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SIGTARP: AIG still a risky mess

July 25, 2012: 12:01 AM ET

TARP inspector general says government has done little to prevent another AIG bailout.

Correction and Update, 7/25 9:20 AM

FORTUNE -- AIG (AIG) could be a drag on taxpayers for years to come, even after the bailout of the insurance giant is long done. That's the conclusion of this month's quarterly report from the government office that is tasked with overseeing the $700 billion TARP bailout fund.

Most commentators, including me, have focused on whether the government made money or not on its bailout of the failing insurance giant. This quarter's SIGTARP report takes a stab at that. Overall, the government is still out $30 billion from the AIG bailout, according to the SIGTARP report. In compensation, the Treasury holds just over a billion shares of the insurance giant. That stock is worth roughly $33 billion. So on paper we're ahead $3 billion. But that's on paper. If the government were ever to dump its AIG stake today, which is equal to 61% of the company, the stock would surely plummet, pushing the investment well into the red.

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But the SIGTARP report smartly takes the next step. The report points out that even if the bailout turns out to be profitable, trying to regulate AIG to make sure the firm doesn't blow up again won't be easy or cheap. This was, of course, a cost that always existed, but was just ignored. AIG was supposed to be regulated by the now defunct Office of Thrift Supervision, but clearly never really was. Even though the OTS has been gone for a while now, and AIG has amazingly not been assigned a new regulator, according to SIGTARP. That may work in the wake of the financial crisis, when all eyes are on risk, and the government still owns a controlling stake in the company. But AIG will eventually need to be put under government watch, and all the costs that entails.

It is assumed that the Federal Reserve will take over regulation of the insurance giant. But the question is whether there's a better answer. The government, despite the fact that it had to pledge over $150 billion to save the company, has done very little to change the insurer since the financial crisis. AIG has lowered its holdings of risky derivatives contracts. But it's still the same sprawling conglomerate of insurance companies taking all types of hard to quantify risks around the globe as it was when it had to be bailed out nearly four years ago. It even has the same auditor it did back then.

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Treasury officials argue that the government is doing better on its AIG investment than the SIGTARP report lets on. It's part of a long running dispute between Treasury officials and TARP's inspector general as to what should be counted as bailout profits. Treasury officials say the Federal Reserve has made an additional $13 billion on fees and interest from the AIG bailout that is omitted by the SIGTARP. "AIG has taken significant action since the crisis - working with Treasury and the Federal Reserve - to restructure, reduce risk, and streamline its operations to focus on its core insurance business," says Treasury spokesperson Matt Anderson.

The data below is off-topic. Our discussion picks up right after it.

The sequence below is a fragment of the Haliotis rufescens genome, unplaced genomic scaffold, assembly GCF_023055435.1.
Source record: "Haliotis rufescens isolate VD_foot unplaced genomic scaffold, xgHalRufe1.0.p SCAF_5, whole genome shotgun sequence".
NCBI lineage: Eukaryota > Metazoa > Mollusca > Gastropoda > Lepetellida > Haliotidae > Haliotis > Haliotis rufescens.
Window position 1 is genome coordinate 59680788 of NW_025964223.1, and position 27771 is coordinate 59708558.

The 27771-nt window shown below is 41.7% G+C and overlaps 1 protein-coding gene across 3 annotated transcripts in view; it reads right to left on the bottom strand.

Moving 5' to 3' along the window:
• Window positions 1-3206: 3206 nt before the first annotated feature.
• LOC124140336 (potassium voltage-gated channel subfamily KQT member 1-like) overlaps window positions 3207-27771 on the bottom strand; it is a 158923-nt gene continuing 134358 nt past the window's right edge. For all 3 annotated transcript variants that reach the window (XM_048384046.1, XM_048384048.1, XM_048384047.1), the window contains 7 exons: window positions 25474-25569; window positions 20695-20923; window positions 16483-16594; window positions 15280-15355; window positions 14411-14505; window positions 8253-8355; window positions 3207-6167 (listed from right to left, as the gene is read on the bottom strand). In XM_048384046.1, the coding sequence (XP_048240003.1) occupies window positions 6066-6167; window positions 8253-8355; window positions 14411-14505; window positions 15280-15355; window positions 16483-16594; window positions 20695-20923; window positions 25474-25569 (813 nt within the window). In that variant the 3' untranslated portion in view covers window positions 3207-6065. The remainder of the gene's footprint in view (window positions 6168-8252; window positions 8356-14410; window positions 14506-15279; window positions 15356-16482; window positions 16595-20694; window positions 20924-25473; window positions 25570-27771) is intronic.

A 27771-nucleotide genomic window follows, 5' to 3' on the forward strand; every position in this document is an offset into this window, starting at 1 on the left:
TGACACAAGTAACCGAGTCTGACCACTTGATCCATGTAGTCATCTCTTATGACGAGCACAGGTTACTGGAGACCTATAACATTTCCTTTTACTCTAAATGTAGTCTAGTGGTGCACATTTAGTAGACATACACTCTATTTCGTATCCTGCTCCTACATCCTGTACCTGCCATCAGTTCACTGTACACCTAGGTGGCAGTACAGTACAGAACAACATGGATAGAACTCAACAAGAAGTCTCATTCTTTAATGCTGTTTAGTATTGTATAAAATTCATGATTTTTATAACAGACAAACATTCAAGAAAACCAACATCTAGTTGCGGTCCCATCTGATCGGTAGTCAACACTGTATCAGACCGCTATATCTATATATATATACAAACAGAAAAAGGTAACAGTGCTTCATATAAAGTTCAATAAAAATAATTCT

What's more, you could argue the problem of complexity is the same problem the government has with JPMorgan Chase (JPM) or Citigroup (C) or any of the too-big-to-fail banks. But at least with the banks, you have a group of companies that are relatively similar. Industry wide stress can give you some kind of confidence as to whether any one bank is not adequately prepared for the risks it is taking, plus there is some regulatory economies of scale. But stress tests are unlikely to work on AIG, because there is essentially nothing to compare it to.

The SIGTARP doesn't say it expressly, but I think the report makes a strong case for why AIG should be broken up. There was a similarly strong case to be made for Citigroup, when the government still owed that bank, but Treasury never wanted to go down that route. Given the fact that Citi has continued to languish there is some evidence that the bank, or its successors would have been better off. But since taxpayers no longer own Citi, breaking up that bank is now off the table.

An AIG break-up, on the other hand, would still be doable. And since Uncle Sam is unlikely to be able to exit our AIG investment anytime soon, there is plenty of time to consider it. We probably should.

Correction and Update: I wrote that AIG had been regulated by the OCC, and that that agency had been dissolved. That's not correct. The OCC still exists. I meant to write the OTS, which is gone. Also I added a response from the Treasury Department.

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About This Author
Stephen Gandel
Stephen Gandel

Stephen Gandel has covered Wall Street and investing for over 15 years. He joins Fortune from sister publication TIME, where he was a senior business writer and lead blogger for The Curious Capitalist. He has also held positions at Money and Crain's New York Business. Stephen is a four-time winner of the Henry R. Luce Award. His work has also been recognized by the National Association of Real Estate Editors, the New York State Society of CPA and the Association of Area Business Publications. He is a graduate of Washington University, and lives in Brooklyn with his wife and two children.

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